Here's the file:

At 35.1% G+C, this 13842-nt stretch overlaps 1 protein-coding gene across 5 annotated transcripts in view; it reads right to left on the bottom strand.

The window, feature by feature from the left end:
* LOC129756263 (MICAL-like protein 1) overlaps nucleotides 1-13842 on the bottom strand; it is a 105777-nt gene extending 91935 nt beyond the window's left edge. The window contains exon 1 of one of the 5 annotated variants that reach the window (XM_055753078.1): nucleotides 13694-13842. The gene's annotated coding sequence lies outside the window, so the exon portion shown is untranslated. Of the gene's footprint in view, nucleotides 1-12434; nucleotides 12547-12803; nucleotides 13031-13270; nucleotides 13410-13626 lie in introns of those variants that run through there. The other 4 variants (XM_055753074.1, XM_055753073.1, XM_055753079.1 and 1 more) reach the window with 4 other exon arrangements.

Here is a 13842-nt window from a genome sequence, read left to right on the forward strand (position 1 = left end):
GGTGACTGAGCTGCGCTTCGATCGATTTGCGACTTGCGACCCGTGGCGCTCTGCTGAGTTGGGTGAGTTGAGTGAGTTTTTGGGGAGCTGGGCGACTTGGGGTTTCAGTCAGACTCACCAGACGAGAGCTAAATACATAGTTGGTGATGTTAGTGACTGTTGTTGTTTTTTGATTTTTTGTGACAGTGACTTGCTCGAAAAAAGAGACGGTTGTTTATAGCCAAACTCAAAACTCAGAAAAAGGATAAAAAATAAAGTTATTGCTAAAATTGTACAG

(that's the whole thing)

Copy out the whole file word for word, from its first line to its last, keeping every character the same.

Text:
At 35.1% G+C, this 13842-nt stretch overlaps 1 protein-coding gene across 5 annotated transcripts in view; it reads right to left on the bottom strand.

The window, feature by feature from the left end:
* LOC129756263 (MICAL-like protein 1) overlaps nucleotides 1-13842 on the bottom strand; it is a 105777-nt gene extending 91935 nt beyond the window's left edge. The window contains exon 1 of one of the 5 annotated variants that reach the window (XM_055753078.1): nucleotides 13694-13842. The gene's annotated coding sequence lies outside the window, so the exon portion shown is untranslated. Of the gene's footprint in view, nucleotides 1-12434; nucleotides 12547-12803; nucleotides 13031-13270; nucleotides 13410-13626 lie in introns of those variants that run through there. The other 4 variants (XM_055753074.1, XM_055753073.1, XM_055753079.1 and 1 more) reach the window with 4 other exon arrangements.

Here is a 13842-nt window from a genome sequence, read left to right on the forward strand (position 1 = left end):
GGTGACTGAGCTGCGCTTCGATCGATTTGCGACTTGCGACCCGTGGCGCTCTGCTGAGTTGGGTGAGTTGAGTGAGTTTTTGGGGAGCTGGGCGACTTGGGGTTTCAGTCAGACTCACCAGACGAGAGCTAAATACATAGTTGGTGATGTTAGTGACTGTTGTTGTTTTTTGATTTTTTGTGACAGTGACTTGCTCGAAAAAAGAGACGGTTGTTTATAGCCAAACTCAAAACTCAGAAAAAGGATAAAAAATAAAGTTATTGCTAAAATTGTACAG